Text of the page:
— SEE SPOT WAIT: The City Council delayed a vote on whether to accept a donation to allow the Los Angeles Police Department to purchase a robot dog, which would climb stairs, open doors and be used for reconnaissance. Opponents are pushing the council, which now has several outspoken LAPD critics, to reject the nearly $280,000 donation, saying the robot dog — also known as “Spot” — will be used to terrorize low-income neighborhoods and communities of color.

— POLICE STANDOFF: Three officers were shot and a suspect was killed during an hours-long standoff between police and a parolee in Lincoln Heights on Wednesday. In an odd quirk of timing, the incident featured the use of at least one LAPD robot. Bass visited the injured officers on the night of the incident, telling them “their city stands with them.”


— (EXTREMELY SLOW) PASSAGE TO INDIA: The Senate Foreign Relations Committee again approved former Mayor Eric Garcetti’s nomination to become U.S. ambassador to India. A full Senate vote could take place as soon as next week.

— GIMME SANCTUARY: Three council members called for an ordinance declaring L.A. a “sanctuary city,” barring city personnel or resources from being used in federal immigration enforcement. The law is being pushed by immigration groups ahead of next year’s presidential election. Florida Gov. Ron DeSantis, a presumed Republican candidate in the race, has made cracking down on people in the country without authorization a focus.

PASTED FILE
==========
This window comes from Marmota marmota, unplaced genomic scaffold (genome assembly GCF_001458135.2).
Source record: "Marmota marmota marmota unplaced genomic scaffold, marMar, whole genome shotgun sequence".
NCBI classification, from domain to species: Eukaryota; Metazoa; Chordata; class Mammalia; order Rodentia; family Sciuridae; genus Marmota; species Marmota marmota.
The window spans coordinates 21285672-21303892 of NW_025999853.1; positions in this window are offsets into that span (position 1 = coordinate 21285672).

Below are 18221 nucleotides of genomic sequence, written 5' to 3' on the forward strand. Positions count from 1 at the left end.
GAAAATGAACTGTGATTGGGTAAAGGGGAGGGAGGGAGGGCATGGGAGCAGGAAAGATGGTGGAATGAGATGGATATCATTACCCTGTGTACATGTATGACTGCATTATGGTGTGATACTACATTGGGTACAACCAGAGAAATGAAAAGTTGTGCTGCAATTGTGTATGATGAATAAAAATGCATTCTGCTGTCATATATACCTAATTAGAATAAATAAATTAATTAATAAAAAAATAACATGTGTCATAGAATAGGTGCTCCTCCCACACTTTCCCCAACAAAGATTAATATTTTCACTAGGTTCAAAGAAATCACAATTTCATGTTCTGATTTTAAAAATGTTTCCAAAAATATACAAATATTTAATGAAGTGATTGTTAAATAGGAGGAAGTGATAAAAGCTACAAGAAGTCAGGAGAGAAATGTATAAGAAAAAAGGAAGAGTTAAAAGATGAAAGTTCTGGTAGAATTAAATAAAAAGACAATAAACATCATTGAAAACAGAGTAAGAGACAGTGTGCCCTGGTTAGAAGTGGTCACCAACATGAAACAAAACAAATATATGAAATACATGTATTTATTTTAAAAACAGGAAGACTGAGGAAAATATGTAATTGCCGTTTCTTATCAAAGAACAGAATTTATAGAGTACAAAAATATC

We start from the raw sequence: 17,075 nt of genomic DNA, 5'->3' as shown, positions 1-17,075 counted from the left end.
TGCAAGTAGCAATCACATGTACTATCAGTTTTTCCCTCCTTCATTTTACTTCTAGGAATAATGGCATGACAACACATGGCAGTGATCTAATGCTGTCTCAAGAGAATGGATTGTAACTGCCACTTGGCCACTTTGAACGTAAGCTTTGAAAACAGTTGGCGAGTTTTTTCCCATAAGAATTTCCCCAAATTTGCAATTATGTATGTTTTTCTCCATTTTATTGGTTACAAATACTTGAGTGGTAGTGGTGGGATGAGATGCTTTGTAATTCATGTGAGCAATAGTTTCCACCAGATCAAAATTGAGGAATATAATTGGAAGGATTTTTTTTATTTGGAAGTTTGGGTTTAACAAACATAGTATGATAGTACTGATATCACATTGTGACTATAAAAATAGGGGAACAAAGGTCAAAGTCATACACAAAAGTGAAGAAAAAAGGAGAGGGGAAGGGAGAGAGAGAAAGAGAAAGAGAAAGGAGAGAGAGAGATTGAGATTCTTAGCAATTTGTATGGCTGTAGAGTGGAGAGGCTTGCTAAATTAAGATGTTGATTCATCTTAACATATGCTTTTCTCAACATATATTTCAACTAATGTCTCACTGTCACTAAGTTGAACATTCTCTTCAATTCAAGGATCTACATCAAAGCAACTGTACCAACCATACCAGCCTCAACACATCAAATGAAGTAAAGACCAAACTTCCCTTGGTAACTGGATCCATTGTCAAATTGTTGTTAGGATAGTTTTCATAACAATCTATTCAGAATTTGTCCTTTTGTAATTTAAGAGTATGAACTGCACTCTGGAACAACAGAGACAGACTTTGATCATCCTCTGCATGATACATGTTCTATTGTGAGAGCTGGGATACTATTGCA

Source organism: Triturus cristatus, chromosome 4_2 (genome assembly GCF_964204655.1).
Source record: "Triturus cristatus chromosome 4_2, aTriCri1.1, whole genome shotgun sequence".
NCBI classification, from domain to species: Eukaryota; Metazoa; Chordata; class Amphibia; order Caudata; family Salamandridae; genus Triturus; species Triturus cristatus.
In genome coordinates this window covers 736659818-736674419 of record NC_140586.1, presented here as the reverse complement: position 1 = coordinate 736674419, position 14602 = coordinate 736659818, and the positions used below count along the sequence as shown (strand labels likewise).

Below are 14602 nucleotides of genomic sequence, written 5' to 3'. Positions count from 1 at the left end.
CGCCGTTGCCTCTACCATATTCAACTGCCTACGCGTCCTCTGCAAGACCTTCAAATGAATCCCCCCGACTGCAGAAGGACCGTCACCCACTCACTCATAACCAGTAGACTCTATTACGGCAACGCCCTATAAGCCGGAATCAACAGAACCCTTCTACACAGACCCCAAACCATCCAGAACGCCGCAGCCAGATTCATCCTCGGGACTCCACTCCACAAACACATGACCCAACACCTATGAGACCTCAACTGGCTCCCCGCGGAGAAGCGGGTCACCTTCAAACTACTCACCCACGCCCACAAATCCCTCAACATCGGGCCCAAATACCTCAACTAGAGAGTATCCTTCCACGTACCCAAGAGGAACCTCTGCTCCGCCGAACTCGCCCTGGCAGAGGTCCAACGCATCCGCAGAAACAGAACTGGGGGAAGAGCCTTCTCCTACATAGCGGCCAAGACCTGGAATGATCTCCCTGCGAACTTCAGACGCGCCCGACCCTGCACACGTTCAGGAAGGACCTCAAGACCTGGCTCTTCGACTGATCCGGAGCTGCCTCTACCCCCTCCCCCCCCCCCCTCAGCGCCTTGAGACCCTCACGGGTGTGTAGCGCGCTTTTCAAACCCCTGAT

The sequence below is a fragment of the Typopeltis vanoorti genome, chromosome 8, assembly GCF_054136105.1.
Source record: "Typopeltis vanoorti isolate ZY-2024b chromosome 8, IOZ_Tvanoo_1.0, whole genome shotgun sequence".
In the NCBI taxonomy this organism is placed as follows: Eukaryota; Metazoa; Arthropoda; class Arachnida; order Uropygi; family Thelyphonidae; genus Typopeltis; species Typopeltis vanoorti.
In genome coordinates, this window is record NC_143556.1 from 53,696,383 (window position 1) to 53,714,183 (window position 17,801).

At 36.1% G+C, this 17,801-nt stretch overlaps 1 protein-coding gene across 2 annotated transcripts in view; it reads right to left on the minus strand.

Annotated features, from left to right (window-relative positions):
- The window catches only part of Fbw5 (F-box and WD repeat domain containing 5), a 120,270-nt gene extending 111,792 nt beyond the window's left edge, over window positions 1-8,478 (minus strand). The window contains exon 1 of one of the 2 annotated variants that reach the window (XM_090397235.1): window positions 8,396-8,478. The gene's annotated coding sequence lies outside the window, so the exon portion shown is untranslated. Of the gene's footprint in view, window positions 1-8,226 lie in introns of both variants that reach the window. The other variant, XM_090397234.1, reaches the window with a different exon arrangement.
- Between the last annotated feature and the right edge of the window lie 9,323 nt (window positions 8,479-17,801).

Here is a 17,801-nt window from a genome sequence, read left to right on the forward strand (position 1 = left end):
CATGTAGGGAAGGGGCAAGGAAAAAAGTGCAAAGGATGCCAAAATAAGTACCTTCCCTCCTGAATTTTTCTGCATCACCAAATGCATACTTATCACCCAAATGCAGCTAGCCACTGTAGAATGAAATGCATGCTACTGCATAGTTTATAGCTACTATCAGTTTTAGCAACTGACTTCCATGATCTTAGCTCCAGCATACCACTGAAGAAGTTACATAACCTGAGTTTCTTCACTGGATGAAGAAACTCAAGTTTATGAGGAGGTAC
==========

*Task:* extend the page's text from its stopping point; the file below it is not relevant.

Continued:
— ASSESSING HHH: The Daily News took a lengthy look at the successes and failures of Proposition HHH, the $1.2-billion bond measure to build affordable housing for L.A.’s homeless population. “Housing is being built,” said former City Administrative Officer Miguel Santana, who chaired the bond’s oversight committee. “It’s not being built as fast as it should be, but it is being built.”

— CHAN TRIAL DELAYED: A federal judge called for a three-week postponement of the federal corruption of former Deputy Mayor Raymond Chan on Monday, after learning that defense attorney Harland Braun remained hospitalized. The move delays witness testimony until March 27. Prosecutors say they are on their last four witnesses.

— SUSSING OUT THE 6TH: The Times published its guide to the seven candidates running to replace former Councilmember Nury Martinez in District 6, which takes in parts of the central and east San Fernando Valley. The election is April 4, with a runoff set for two months later.